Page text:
PowerCLI and VVols Part V: Array Snapshots and VVols
Continue reading 188.8.131.52 Release of the Pure Storage VMware PowerShell Module
A few months back I was reviewing our VMware training for our field (and after some direct feedback) realized it wasn’t really doing what our field needed. It was too nuts and bolts technical–which isn’t really what was needed by the masses. There was more of a desire to understand the value of the VMware product, the value of the integration and the value that we as Pure can bring to it.
The ones that wanted/needed more technical training could get that as needed.
In short, what they wanted to be able to do was have the “I’m staffing a booth at a conference and someone asks me about vRealize Orchestrator”. Not being an expert in the product, how to do I quickly understand the value, so I know if I am chasing the right product/solution and I should inquire further.
There are so many options out there, the “why” sometimes can be the most important question. Continue reading VMware & Pure Integration Training Videos
I see a fair amount of requests around how to do different things with VMware PowerCLI and the Pure Storage PowerShell SDK. How do I correlate a VMFS to a volume? How do I create a new VMFS? How do I expand? Etc.
To help our customers I have written a module that includes a lot of the common operations people might need to “connect” PowerCLI to our PowerShell SDK.
The module is called Cody.PureStorage.FlashArray.VMware. Continue reading Pure Storage and VMware PowerShell Module
One of the first technical benefits users can enjoy around VVols is the use of snapshotting. Snapshots created through VMware of VMs have always been a point of contention which as severely limited their usability (see a post I did around the performance impact of them here).
With VVols, when you right-click on a VM and choose take snapshot, VMware does not create the performance-impacting delta VMDK files that were traditionally used, but instead VMware entirely offloads this process to the array. So the array creates the snapshots and VMware just tracks them.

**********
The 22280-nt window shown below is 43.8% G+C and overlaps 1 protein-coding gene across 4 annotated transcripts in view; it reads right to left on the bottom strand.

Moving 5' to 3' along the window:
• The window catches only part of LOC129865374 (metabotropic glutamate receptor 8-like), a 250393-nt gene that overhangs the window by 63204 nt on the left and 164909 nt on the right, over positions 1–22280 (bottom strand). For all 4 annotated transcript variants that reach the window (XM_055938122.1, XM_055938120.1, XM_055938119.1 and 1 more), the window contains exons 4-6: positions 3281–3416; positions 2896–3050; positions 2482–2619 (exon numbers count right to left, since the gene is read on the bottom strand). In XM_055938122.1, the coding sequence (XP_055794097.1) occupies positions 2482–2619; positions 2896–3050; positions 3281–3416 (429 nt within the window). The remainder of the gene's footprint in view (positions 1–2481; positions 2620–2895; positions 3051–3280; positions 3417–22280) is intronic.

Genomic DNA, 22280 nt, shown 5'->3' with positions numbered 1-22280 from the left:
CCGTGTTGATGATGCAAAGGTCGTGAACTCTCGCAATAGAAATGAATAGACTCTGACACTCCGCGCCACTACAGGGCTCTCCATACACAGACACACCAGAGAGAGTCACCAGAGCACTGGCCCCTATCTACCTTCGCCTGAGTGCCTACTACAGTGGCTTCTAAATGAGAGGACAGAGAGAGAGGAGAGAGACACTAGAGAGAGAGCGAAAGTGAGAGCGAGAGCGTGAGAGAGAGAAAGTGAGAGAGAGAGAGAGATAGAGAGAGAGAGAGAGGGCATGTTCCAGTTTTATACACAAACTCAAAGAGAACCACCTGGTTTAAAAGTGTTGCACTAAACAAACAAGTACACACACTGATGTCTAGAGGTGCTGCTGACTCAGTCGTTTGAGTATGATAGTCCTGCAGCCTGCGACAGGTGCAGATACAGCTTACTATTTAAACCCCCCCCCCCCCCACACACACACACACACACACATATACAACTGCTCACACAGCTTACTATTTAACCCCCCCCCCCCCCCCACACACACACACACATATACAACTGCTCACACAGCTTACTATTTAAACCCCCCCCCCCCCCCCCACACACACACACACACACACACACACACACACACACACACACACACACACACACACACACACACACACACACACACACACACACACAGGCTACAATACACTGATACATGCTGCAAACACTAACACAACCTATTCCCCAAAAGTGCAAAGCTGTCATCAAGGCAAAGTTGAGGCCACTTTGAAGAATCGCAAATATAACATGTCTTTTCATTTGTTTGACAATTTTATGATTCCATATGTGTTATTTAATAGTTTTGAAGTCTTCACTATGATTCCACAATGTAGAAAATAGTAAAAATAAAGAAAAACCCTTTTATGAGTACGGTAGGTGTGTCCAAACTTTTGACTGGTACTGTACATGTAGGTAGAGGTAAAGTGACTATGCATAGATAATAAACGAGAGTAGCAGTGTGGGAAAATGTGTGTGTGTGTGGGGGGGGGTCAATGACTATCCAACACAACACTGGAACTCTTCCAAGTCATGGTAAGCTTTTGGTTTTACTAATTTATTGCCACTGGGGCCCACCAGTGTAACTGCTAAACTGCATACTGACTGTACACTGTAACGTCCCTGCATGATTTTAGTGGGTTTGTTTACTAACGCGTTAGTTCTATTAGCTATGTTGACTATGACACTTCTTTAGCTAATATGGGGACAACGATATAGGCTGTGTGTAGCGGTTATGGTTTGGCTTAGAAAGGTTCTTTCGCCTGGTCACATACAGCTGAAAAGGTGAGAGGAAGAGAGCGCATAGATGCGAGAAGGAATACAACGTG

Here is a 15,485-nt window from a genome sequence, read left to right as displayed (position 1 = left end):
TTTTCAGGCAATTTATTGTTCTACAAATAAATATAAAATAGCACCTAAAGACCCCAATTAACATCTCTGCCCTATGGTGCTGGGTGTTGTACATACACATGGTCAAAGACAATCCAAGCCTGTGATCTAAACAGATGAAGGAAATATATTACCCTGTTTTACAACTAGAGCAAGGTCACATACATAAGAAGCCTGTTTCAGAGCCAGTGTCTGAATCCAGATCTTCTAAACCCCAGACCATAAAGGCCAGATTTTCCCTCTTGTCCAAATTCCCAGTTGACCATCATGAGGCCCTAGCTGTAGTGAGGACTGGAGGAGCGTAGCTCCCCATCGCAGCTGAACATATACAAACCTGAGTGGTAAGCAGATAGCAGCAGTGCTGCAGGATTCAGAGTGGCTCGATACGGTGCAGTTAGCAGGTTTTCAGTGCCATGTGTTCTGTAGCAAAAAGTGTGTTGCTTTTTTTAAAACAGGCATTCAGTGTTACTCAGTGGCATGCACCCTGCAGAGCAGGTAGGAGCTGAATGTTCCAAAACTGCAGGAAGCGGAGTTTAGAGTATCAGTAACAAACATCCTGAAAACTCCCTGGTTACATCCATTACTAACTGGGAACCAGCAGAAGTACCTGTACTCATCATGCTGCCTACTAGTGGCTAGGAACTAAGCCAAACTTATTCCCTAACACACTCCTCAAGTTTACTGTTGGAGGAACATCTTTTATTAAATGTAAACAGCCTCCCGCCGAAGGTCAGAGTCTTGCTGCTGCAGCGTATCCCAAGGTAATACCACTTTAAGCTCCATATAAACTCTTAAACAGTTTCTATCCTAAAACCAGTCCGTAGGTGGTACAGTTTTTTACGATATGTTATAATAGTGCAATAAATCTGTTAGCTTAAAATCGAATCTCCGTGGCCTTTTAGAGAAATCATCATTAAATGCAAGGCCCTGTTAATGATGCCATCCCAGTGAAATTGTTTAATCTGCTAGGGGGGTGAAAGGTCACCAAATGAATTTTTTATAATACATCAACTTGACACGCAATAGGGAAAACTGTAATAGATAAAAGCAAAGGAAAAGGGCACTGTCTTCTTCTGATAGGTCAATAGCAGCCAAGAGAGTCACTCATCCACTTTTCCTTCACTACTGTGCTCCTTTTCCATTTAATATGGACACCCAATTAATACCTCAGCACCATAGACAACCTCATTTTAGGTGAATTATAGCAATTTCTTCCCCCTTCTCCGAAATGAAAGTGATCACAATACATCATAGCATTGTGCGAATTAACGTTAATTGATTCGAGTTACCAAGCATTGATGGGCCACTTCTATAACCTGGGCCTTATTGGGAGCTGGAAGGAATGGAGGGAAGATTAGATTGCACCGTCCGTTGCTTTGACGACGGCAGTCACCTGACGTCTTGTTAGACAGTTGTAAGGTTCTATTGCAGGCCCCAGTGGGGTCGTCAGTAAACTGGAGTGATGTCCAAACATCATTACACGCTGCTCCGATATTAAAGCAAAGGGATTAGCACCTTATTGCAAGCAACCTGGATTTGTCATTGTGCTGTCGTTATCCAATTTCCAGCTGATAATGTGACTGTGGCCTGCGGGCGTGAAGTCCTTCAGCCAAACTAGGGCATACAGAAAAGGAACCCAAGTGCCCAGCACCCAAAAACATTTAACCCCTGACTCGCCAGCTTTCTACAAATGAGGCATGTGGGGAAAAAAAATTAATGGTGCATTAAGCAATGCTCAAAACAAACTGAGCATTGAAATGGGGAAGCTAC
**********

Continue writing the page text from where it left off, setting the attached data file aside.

But since VMs are now a collection of individual volumes on the array (a VVol is just an array volume) you can also snapshot and restore individual virtual disks as well directly on the array.
So what does all of this mean?
Continue reading Virtual Volumes and Array Snapshots Part I: Managed Snapshots
An increasingly common use case for Active-Active replication in vSphere environments is vSphere Metro Storage Cluster (vMSC) which I wrote about in this paper recently:
This overviews how a stretched vSphere cluster interacts with the active-active replication we offer on the FlashArray called ActiveCluster. Continue reading Tech Preview: vCenter Site Recovery Manager with ActiveCluster
I recently did a VMUG webcast on VVols and there were a ton of questions and unfortunately I ran out of time and could not answer a lot of them. I felt bad about that, so I decided to follow up. I was going to send out emails to the people who asked, but figured it was simpler and more useful to others to just put them all here.
See the VMUG VVol webinar here:
You can get my slides here.
Would VVols replace the requirements for RDM’s?
Answer: Maybe. It depends on why you are using RDMs. If it is simply to allow sharing or overwriting between physical and virtual. VVols will replace RDMs. If it is to make it easier to restore from array snapshots, VVols will replace them. If it is for Microsoft Failover Clustering, VVols are not supported with that yet. You still need RDMs. Though VMware is supposed to be adding support for this in the next release. See this post for more info. Continue reading VVol VMUG Webinar Q&A Follow Up